Vistage Executive Peer Groups: A Checklist For Vistage Success
Vistage Executive Peer Groups are true meetings of the minds. However, it takes more than being a successful executive to earn an invitation to the table. When I’m considering candidates, there are certain qualities I seek out, and actions I look for to see if they are suited to our Executive Peer Group. This checklist aims to determine whether or not an executive will fit well within the open, honest, and respectful culture we foster.
Willingness to be open.
When I begin the interview process I ask, “Tell me about your best decision lately”. Later, I turn the tables and ask about a recent, not-so-successful decision. If a leader shuts down or isn’t able to talk about their mistakes – or worse, fails to recognize they have made any, then I know they stand little to gain for our Peer Group’s constructive criticism. We gather at the Vistage table to improve ourselves; that means each of us has to be willing to accept and openly discuss our strengths and weaknesses.
Willingness to answer tough questions.
It can be difficult to feel like you are being put on the spot. Many of us naturally react too quickly instead of thinking about the question and responding with care. When evaluating a candidate, I look for measured responses that show that this person is capable of taking a step back and considering why I’ve asked this particular question. If someone is too inwardly focussed, or gets defensive, they cannot help the group. I look for members that can ask and answer tough questions with a level head.
Demonstrate empathy for others.
Caring about the wellbeing of others, as people and as executives, is a paramount quality every potential member must display. During a preliminary interview, the prospect also has a chance to ask questions. I review the way the candidate both answers and asks questions to see if they have the soft skills to work well with the group. Small gestures like well-meaning, politely phrased questions and open and friendly body language are signs that a person is genuinely interested in others and cares about their experience with the group as well.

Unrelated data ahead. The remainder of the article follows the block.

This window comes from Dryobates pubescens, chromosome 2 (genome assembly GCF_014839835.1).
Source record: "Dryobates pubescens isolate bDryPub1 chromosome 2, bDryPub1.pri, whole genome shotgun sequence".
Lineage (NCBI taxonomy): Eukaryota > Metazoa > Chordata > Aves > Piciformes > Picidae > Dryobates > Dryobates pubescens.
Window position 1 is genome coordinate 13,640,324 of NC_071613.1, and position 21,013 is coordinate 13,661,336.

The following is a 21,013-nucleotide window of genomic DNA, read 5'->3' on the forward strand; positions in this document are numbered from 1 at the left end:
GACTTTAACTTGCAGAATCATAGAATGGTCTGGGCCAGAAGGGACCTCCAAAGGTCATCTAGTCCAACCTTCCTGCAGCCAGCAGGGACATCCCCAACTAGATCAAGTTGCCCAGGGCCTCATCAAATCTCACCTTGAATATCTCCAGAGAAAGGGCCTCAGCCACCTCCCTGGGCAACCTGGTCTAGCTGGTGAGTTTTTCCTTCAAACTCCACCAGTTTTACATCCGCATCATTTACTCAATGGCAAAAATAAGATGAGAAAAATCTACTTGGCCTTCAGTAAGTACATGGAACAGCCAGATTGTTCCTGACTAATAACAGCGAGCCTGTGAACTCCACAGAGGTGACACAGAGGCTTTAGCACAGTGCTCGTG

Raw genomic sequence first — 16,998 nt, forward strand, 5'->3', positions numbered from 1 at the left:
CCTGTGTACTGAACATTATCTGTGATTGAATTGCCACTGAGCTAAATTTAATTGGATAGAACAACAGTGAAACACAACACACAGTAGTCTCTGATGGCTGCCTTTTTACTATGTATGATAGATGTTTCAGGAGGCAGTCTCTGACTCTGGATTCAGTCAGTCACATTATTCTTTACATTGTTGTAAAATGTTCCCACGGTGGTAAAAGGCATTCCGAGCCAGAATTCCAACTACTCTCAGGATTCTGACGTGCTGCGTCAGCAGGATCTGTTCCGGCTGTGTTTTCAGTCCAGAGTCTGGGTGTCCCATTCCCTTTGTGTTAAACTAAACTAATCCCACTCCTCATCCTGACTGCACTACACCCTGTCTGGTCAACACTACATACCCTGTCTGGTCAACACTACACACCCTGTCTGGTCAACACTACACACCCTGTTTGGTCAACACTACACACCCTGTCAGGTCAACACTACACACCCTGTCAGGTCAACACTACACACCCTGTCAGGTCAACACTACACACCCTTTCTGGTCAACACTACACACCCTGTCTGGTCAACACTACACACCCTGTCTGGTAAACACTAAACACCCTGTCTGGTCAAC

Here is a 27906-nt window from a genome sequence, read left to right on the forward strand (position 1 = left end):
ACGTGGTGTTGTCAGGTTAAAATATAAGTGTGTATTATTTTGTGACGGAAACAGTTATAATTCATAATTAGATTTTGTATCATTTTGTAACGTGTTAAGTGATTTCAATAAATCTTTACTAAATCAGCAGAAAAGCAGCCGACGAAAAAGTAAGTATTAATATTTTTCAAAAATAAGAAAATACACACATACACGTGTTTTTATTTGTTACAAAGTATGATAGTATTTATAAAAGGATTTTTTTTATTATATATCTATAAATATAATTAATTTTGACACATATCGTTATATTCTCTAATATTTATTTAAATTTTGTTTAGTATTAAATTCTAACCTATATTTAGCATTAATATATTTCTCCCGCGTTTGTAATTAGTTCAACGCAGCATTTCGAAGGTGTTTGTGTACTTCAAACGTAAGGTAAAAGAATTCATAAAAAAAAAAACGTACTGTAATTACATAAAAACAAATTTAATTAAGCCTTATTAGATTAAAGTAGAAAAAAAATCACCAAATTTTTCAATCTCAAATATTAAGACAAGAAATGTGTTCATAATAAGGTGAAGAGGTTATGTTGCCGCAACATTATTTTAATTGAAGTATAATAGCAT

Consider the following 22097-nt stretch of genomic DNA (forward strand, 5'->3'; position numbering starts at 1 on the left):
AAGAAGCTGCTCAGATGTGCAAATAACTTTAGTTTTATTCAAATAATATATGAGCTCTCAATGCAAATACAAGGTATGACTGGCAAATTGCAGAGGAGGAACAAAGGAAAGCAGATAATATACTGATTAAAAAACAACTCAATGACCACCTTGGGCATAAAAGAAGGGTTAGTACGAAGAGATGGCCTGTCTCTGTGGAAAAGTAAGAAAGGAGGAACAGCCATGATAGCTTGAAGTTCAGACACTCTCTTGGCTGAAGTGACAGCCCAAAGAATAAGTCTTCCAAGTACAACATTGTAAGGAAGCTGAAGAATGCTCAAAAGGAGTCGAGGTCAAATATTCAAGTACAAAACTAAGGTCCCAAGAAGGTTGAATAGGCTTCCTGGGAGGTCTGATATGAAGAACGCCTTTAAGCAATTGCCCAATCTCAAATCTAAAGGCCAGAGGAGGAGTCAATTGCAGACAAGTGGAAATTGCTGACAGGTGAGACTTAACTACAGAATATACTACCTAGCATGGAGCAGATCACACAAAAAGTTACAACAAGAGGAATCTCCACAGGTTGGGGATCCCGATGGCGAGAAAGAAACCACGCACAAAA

Thoughtfulness is a prerequisite because we strive to be problem solvers. Taking the time to mull a question over, asking questions in reply to gain a fuller understanding, and presenting several solutions, are all marks of an individual who is attentive and willing to do the mental work to resolve a problem. This process mimics what we aim to achieve at the Vistage roundtable when we sit down to find solutions together.
Demonstrate respect for others.
The final aspect a candidate must possess is respectfulness. Vistage Executive Peer Groups are ripe with interaction, and in order to ensure these interactions are productive for all members, I expect a high level of decorum. There is no place for members who would ignore, interrupt, or belittle others. Being comfortable and honest in the Peer Group environment is essential to a productive dialogue, and I cannot admit candidates who will jeopardize our values.
When I am interviewing new candidates for my Vistage Peer Advisory Group, the current members of the group are relying on me to bring a new member who will help, not hinder our process. Hence, I look for prospects that demonstrate interest and self-reflection and who are able to uphold a productive problem solving mindset without sacrificing emotional intelligence. Although all come from diverse backgrounds, what holds us together at the Vistage table is our collective ability to improve ourselves and those around us. By cultivating and maintaining an atmosphere of open and constructive dialogue, we ensure that the Vistage Group can continue to operate towards its ultimate goal – improving its member executives.